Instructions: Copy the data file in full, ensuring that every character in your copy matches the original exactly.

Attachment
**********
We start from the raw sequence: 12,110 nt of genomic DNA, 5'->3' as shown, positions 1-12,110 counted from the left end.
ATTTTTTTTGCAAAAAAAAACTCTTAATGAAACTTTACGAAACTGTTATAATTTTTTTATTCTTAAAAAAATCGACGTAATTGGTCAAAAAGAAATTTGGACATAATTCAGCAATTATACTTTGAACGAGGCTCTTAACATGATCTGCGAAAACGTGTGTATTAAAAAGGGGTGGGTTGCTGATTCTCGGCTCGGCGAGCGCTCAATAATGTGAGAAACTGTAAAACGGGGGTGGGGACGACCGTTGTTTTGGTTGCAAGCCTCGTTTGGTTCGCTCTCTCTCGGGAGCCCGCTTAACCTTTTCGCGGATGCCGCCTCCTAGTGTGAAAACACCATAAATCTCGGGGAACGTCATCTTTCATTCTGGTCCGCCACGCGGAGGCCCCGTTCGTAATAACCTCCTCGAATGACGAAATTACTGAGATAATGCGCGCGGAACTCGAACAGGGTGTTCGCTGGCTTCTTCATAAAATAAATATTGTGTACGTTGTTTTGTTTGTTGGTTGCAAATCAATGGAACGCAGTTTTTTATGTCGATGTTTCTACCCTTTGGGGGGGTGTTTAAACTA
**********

We start from the raw sequence: 12,110 nt of genomic DNA, 5'->3' as shown, positions 1-12,110 counted from the left end.
ATTTTTTTTGCAAAAAAAAACTCTTAATGAAACTTTACGAAACTGTTATAATTTTTTTATTCTTAAAAAAATCGACGTAATTGGTCAAAAAGAAATTTGGACATAATTCAGCAATTATACTTTGAACGAGGCTCTTAACATGATCTGCGAAAACGTGTGTATTAAAAAGGGGTGGGTTGCTGATTCTCGGCTCGGCGAGCGCTCAATAATGTGAGAAACTGTAAAACGGGGGTGGGGACGACCGTTGTTTTGGTTGCAAGCCTCGTTTGGTTCGCTCTCTCTCGGGAGCCCGCTTAACCTTTTCGCGGATGCCGCCTCCTAGTGTGAAAACACCATAAATCTCGGGGAACGTCATCTTTCATTCTGGTCCGCCACGCGGAGGCCCCGTTCGTAATAACCTCCTCGAATGACGAAATTACTGAGATAATGCGCGCGGAACTCGAACAGGGTGTTCGCTGGCTTCTTCATAAAATAAATATTGTGTACGTTGTTTTGTTTGTTGGTTGCAAATCAATGGAACGCAGTTTTTTATGTCGATGTTTCTACCCTTTGGGGGGGTGTTTAAACTA